The Hybrid Docker Swarm: Mashing Windows and Linux Apps with Containers
Linux containers run on Linux. Windows containers run on Windows. You can't mix them on a single host, but you can build a cluster of hosts into a single Docker Swarm, using a mixture of Windows and Linux servers. That swarm can run both Windows and Linux containers, and within the swarm all the containers can talk to each other.
This session will show you how to make that happen, but more importantly you'll see why it's a such an important capability - one that will change the way you design, build and deliver software. With a hybrid Docker Swarm you can build a distributed solution where you pick the right technology stack for each component, and leverage high-quality open-source applications to minimize the amount of custom software you need to write and maintain.
We'll take an existing ASP.NET application, built to run on Windows and IIS, and split out a couple of components into separate services. Then we'll containerize the whole solution into a suite of Docker images that each use the right OS for the job - Windows Server Core, Windows Nano Server or Linux. We'll deploy the whole stack in a hybrid Docker Swarm in Azure, and explore the benefits of running a distributed cross-platform application within a single cluster boundary.
Dockerizing Legacy ASP.NET Apps
Docker has the potential to revolutionize how we build, deliver, support and even design software. But it doesn’t have to be a violent revolution. The end goal might be breaking your existing ASP.NET monolith into microservices which run cross-platform on .NET Core, but the first step can be as simple as packaging your whole application as-is into a Docker image and running it as a container.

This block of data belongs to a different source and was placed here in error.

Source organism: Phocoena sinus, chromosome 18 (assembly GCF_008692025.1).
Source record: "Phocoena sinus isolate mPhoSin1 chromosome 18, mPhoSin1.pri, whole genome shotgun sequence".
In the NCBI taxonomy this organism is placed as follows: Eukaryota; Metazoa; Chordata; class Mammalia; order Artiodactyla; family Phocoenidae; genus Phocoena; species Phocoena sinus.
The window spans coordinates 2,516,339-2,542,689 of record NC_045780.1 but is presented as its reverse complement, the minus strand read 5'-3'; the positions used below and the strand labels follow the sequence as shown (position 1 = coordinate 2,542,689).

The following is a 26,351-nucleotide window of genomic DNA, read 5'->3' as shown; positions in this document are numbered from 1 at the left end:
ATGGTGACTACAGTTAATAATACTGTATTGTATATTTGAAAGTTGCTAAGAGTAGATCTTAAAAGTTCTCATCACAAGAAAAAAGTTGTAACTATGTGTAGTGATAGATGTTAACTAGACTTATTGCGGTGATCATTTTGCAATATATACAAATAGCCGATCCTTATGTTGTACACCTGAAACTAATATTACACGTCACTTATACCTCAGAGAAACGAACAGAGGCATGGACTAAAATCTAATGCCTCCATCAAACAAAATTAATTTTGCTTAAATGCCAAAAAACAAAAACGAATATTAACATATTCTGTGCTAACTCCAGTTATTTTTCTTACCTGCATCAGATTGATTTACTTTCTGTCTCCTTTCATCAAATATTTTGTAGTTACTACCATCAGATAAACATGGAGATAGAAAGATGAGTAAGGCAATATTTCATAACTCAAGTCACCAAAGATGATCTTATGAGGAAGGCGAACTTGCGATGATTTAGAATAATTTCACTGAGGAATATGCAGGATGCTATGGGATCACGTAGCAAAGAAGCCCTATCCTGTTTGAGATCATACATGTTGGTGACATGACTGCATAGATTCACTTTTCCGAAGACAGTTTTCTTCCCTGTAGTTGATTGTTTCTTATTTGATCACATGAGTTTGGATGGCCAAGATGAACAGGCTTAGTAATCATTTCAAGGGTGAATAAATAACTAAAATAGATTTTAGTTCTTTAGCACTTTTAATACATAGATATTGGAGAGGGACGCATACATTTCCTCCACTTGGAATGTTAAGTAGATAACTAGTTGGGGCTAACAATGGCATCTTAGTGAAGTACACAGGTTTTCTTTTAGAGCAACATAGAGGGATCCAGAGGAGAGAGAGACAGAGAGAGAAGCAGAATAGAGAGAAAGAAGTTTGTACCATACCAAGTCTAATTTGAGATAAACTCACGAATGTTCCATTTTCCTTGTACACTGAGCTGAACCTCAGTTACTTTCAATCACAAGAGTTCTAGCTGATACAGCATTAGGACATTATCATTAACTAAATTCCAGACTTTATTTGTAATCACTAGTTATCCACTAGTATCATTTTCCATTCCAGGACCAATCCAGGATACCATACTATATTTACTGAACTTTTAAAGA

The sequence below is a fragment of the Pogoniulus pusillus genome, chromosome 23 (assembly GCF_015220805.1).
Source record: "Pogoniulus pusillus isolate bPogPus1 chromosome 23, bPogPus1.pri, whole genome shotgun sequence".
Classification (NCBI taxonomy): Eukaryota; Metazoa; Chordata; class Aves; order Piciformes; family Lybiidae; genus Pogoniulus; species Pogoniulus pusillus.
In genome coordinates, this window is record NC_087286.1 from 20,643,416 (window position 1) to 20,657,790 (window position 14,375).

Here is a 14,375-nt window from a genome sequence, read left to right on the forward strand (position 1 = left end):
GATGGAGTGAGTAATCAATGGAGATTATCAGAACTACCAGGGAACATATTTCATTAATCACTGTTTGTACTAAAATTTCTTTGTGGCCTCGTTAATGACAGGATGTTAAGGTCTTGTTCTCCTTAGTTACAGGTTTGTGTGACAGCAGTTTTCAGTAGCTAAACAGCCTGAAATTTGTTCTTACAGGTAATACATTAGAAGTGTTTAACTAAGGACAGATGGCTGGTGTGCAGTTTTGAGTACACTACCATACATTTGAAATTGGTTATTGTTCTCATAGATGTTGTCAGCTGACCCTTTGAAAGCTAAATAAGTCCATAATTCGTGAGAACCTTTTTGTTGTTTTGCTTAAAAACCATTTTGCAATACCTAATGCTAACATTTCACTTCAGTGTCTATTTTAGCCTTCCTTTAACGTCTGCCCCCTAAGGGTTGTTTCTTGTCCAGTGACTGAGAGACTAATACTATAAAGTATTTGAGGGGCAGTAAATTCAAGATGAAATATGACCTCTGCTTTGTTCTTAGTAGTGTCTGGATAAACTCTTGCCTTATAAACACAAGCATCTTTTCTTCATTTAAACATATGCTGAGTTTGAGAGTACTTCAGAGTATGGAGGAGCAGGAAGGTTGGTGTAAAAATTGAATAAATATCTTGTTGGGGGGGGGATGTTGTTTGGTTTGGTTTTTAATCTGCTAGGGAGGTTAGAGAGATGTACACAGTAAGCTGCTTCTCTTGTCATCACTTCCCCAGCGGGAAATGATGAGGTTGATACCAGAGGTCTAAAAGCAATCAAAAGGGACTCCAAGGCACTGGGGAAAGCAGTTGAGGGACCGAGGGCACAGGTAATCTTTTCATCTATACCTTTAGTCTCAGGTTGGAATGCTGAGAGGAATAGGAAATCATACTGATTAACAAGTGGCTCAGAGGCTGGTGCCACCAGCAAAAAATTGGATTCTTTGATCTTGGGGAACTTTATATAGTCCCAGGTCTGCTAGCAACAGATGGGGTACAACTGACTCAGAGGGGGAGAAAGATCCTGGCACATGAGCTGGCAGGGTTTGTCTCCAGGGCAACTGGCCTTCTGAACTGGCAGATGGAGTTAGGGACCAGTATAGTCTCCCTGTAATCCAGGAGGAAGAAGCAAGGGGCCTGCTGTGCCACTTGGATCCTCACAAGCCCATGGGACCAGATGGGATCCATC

In this session we’ll take an existing ASP.NET MVC application and package it as a Docker container image, which we can run on Windows Server 2016 and Windows 10. We’ll see where the packaging process fits in a CI/CD build, and deploy our app on a clustered Docker Swarm running in Azure. That gives us a scalable, reliable platform for our legacy app, and we’ll end by exploring where that can take us.
Windows Containers and Docker: Now is the Time [Workshop]
Windows Server 2016 is out with native support for Windows containers. Will application containers become the preferred delivery model? They surely will, and now is the time to be part of the revolution.
In this workshop you’ll learn why containerization is the next big thing in computing. You’ll pick up the technical skills you need to build and run solutions based on containers, but also explore the architectural benefits of a design based on Docker.
Modernizing .NET Apps with Docker
Docker has the potential to revolutionise how we build, deliver, support and even design software. But it doesn't have to be a violent revolution. The end goal might be breaking your existing ASP.NET monolith into Microservices which run cross-platform on .NET Core, but the first step can be as simple as packaging your whole application as-is into a Docker image and running it as a container.